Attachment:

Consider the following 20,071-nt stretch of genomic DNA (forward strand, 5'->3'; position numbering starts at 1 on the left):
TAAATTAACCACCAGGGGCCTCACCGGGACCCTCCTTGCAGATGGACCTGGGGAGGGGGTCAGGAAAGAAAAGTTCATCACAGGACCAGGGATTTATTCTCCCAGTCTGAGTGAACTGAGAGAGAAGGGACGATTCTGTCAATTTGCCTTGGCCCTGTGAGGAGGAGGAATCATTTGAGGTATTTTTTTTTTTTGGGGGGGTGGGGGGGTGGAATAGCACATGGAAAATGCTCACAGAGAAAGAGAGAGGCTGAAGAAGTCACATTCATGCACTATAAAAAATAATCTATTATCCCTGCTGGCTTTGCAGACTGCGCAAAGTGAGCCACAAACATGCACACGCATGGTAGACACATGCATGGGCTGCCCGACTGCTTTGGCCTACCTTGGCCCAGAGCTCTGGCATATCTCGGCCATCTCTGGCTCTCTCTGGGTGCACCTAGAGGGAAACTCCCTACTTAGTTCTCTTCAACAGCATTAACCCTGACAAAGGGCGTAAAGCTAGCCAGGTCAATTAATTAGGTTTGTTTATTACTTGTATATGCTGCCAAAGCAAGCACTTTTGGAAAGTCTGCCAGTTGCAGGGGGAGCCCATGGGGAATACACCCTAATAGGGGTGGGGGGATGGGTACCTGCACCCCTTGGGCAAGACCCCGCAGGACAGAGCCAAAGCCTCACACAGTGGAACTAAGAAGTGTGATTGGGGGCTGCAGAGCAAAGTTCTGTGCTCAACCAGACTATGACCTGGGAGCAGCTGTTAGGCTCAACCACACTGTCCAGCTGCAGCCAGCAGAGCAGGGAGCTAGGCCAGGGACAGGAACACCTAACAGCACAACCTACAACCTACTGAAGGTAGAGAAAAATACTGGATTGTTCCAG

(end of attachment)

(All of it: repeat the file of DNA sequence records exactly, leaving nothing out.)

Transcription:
Consider the following 20,071-nt stretch of genomic DNA (forward strand, 5'->3'; position numbering starts at 1 on the left):
TAAATTAACCACCAGGGGCCTCACCGGGACCCTCCTTGCAGATGGACCTGGGGAGGGGGTCAGGAAAGAAAAGTTCATCACAGGACCAGGGATTTATTCTCCCAGTCTGAGTGAACTGAGAGAGAAGGGACGATTCTGTCAATTTGCCTTGGCCCTGTGAGGAGGAGGAATCATTTGAGGTATTTTTTTTTTTTGGGGGGGTGGGGGGGTGGAATAGCACATGGAAAATGCTCACAGAGAAAGAGAGAGGCTGAAGAAGTCACATTCATGCACTATAAAAAATAATCTATTATCCCTGCTGGCTTTGCAGACTGCGCAAAGTGAGCCACAAACATGCACACGCATGGTAGACACATGCATGGGCTGCCCGACTGCTTTGGCCTACCTTGGCCCAGAGCTCTGGCATATCTCGGCCATCTCTGGCTCTCTCTGGGTGCACCTAGAGGGAAACTCCCTACTTAGTTCTCTTCAACAGCATTAACCCTGACAAAGGGCGTAAAGCTAGCCAGGTCAATTAATTAGGTTTGTTTATTACTTGTATATGCTGCCAAAGCAAGCACTTTTGGAAAGTCTGCCAGTTGCAGGGGGAGCCCATGGGGAATACACCCTAATAGGGGTGGGGGGATGGGTACCTGCACCCCTTGGGCAAGACCCCGCAGGACAGAGCCAAAGCCTCACACAGTGGAACTAAGAAGTGTGATTGGGGGCTGCAGAGCAAAGTTCTGTGCTCAACCAGACTATGACCTGGGAGCAGCTGTTAGGCTCAACCACACTGTCCAGCTGCAGCCAGCAGAGCAGGGAGCTAGGCCAGGGACAGGAACACCTAACAGCACAACCTACAACCTACTGAAGGTAGAGAAAAATACTGGATTGTTCCAG